Tuesday, January 31, 2012

Crisis Management

It seems like, for the past few weeks, we've been jumping from crisis to crisis.  Danielle has exploded at home and at school, we've been struggling with finding the right help, we had to fire our pediatrician, and we've had to deal with biological family emergencies.

Yesterday, we spent a good chunk of the day resolving some major financial drama.  A small fraudulent transaction which started on an online music retailer's site ended up sucking money out of a popular online payment service's account, which in turn slurped cash out of one of our business'  accounts.  The day ended up largely wasted while we called and e-mailed different companies.  Finally, to prevent any more money from disappearing, we closed the affected checking account.

Ugh, drama.

It wasn't a lot of money, but obviously once the fraud was discovered we had to do something to prevent it from cascading into pure chaos.  In the end, I think we'll get everything back, because we discovered and reported the problem right away.

I'm not sure why so much drama keeps heading our way, but this morning I was nearly sucked into another situation.  This time, I was tapped by an acquaintance to help with a mess she could have  completely avoided, if she'd only listened to a service provider and scheduled an appointment for a mutually convenient time.

What is it with people?  Why is it they insist on making choices that lead to completely artificial emergencies?

I want to scream out to the universe, "Look before you leap, people!"

I ended up mostly declining to involve myself in my acquaintance's drama. I had been asked to do something that I can do, but don't feel comfortable doing, during a time that conflicted with today's work schedule.  I declined, but did make a few phone calls on my friend's behalf, though it didn't result in the help she needed.  She needed to reschedule her plans, and she didn't.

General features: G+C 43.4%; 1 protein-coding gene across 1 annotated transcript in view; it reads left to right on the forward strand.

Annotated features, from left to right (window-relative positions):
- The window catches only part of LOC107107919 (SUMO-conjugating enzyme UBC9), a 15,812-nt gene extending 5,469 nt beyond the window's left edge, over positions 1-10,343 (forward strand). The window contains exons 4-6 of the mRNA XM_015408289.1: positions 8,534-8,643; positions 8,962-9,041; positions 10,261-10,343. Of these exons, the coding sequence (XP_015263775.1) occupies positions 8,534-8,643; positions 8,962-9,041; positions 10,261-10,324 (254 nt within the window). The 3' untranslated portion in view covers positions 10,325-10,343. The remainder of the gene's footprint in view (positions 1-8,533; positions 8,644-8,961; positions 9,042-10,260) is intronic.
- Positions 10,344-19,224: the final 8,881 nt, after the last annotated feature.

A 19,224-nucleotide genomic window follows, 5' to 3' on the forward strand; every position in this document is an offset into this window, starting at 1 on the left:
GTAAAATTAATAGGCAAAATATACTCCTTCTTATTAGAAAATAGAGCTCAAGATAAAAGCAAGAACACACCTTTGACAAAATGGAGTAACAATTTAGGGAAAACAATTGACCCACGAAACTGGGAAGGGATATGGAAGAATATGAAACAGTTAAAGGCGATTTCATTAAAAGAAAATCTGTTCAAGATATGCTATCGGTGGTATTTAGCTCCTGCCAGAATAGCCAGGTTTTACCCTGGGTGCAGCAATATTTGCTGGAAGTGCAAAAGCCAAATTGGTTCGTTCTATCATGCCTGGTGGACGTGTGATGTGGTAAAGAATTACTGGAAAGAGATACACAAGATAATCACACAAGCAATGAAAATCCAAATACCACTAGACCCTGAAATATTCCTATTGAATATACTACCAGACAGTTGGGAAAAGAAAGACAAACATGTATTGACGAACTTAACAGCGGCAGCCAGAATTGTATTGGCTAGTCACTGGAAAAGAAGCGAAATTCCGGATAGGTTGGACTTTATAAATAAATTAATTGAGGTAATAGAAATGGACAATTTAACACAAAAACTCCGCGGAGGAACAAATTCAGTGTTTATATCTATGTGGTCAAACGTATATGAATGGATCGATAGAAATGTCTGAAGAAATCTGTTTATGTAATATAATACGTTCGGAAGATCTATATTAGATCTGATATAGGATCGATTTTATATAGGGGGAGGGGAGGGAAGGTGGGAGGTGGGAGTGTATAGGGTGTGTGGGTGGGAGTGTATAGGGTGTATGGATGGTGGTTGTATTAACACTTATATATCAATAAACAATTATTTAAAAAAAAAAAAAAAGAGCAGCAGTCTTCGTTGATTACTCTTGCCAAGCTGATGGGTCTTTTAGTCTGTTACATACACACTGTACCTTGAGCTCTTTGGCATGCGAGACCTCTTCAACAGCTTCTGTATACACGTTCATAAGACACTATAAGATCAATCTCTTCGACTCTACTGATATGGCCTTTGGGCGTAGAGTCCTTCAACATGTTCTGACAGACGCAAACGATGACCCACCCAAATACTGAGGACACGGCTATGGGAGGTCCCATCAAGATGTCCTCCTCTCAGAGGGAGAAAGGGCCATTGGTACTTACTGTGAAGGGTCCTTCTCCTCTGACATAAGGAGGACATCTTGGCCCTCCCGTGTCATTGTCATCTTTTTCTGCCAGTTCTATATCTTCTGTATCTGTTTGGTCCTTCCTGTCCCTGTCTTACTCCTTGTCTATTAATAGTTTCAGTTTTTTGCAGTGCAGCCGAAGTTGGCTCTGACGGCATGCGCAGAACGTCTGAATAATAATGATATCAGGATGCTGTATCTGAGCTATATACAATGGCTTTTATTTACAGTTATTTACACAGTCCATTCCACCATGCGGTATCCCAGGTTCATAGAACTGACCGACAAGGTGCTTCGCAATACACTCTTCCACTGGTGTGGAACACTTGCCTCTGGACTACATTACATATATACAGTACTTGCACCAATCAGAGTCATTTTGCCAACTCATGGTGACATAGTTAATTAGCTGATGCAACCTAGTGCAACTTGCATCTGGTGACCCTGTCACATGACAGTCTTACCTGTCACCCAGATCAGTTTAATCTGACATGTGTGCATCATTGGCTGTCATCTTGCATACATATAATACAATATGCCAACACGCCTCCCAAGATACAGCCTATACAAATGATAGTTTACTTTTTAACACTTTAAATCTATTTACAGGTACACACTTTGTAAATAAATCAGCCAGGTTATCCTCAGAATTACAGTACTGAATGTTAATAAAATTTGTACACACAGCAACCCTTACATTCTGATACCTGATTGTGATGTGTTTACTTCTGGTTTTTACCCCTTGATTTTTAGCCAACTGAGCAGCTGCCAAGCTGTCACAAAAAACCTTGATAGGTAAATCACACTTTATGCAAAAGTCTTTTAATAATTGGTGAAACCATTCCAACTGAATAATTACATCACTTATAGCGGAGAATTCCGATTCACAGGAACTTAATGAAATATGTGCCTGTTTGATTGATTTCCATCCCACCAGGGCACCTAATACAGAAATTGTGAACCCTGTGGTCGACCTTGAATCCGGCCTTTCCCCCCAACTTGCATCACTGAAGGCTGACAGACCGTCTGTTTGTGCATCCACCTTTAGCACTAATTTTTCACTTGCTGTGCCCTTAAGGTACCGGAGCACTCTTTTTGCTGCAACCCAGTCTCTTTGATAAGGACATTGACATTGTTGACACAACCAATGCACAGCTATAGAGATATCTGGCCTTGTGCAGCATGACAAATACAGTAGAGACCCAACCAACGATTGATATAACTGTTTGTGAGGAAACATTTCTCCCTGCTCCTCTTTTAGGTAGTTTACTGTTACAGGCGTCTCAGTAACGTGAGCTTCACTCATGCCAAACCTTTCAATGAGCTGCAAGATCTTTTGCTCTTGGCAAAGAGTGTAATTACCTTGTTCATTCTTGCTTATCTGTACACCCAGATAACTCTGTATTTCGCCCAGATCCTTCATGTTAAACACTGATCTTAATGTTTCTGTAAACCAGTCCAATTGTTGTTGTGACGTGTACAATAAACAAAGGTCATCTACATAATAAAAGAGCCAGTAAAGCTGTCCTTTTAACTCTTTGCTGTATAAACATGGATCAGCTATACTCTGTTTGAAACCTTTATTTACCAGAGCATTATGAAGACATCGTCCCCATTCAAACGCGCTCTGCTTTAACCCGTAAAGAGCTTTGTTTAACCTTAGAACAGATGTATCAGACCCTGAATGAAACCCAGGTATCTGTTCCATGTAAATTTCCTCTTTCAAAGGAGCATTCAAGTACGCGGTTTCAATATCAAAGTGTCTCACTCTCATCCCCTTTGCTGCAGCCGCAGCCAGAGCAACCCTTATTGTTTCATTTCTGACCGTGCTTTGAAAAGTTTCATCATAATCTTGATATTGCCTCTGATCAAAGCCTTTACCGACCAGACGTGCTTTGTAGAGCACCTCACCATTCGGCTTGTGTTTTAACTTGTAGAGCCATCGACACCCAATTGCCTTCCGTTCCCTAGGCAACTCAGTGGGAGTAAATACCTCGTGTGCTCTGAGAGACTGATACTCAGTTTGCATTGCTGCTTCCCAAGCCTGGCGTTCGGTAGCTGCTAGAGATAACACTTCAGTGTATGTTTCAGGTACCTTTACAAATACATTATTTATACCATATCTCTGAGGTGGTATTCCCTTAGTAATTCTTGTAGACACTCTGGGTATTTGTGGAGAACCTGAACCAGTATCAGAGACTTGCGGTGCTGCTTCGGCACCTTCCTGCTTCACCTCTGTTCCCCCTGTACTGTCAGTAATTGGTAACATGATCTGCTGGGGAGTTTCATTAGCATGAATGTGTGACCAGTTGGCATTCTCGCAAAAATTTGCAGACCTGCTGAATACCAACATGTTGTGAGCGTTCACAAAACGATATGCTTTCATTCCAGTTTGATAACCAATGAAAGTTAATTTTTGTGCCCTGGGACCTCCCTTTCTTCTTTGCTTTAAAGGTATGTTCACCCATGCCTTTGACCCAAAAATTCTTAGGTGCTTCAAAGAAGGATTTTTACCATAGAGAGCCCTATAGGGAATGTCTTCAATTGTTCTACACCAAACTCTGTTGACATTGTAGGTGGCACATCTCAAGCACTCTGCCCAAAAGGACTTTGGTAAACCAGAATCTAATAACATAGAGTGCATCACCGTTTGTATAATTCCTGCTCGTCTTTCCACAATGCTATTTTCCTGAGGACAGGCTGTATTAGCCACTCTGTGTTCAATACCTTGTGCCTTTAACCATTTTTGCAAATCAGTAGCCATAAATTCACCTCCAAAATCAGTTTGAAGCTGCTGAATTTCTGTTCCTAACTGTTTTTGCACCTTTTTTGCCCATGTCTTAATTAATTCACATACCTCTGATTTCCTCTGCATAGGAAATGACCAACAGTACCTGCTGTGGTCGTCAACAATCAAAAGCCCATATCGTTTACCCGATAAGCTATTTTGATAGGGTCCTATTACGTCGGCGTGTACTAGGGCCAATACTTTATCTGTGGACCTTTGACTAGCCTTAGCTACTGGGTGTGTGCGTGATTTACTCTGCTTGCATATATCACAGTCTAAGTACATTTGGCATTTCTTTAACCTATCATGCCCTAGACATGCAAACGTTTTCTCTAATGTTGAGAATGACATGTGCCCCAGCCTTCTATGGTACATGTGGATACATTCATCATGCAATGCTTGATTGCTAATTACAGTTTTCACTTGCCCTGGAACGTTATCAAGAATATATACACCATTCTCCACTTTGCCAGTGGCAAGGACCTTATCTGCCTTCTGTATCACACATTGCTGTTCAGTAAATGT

Now I'm not without heart.  I felt crappy when I said "no" to Danielle's birth family member and I felt crappy when I said "no" to my acquaintance.  I am willing to help people within reasonable limits, but I also feel like it's important to maintain some healthy boundaries.

Loaning out money to near strangers, or walking out on my job on short-notice for a few hours don't seem reasonable when both of these crises could have been completely avoided with just a little bit of planning.

I know the decisions I made in both of these situations were the right ones, but I still feel kind of crummy.  The truth is, I can't be all things to all people.  Even during easy times in my life I can't say "yes" to every request that's made of me.

But now, when I feel like I am jumping from crisis to crisis within my own family, I don't have the energy to get sucked into other people's drama.  Right now, I feel like I am swimming as hard as I can to keep my own head above water, and I can tell that my life-jacket is starting to become waterlogged.

I do care about the world and other people, but when I'm drowning, I don't know how I can help anyone else.

1 comment:

  1. Maybe giving up Danielle, and accepting the legal ramifications whatever they may be, will finally afford you a measure of peace.

    If you choose to do that, please also choose to stay in contact with Danielle, as abandonning her will just cause her more harm.

    Explain to her why you made the choice, but not in a condemning way. Explain that it was the healthiest choice for EVERYONE, but that you still care about her, and want her to do well in life, but just did not have the resources to see her succeed, so you had to choose a different path.



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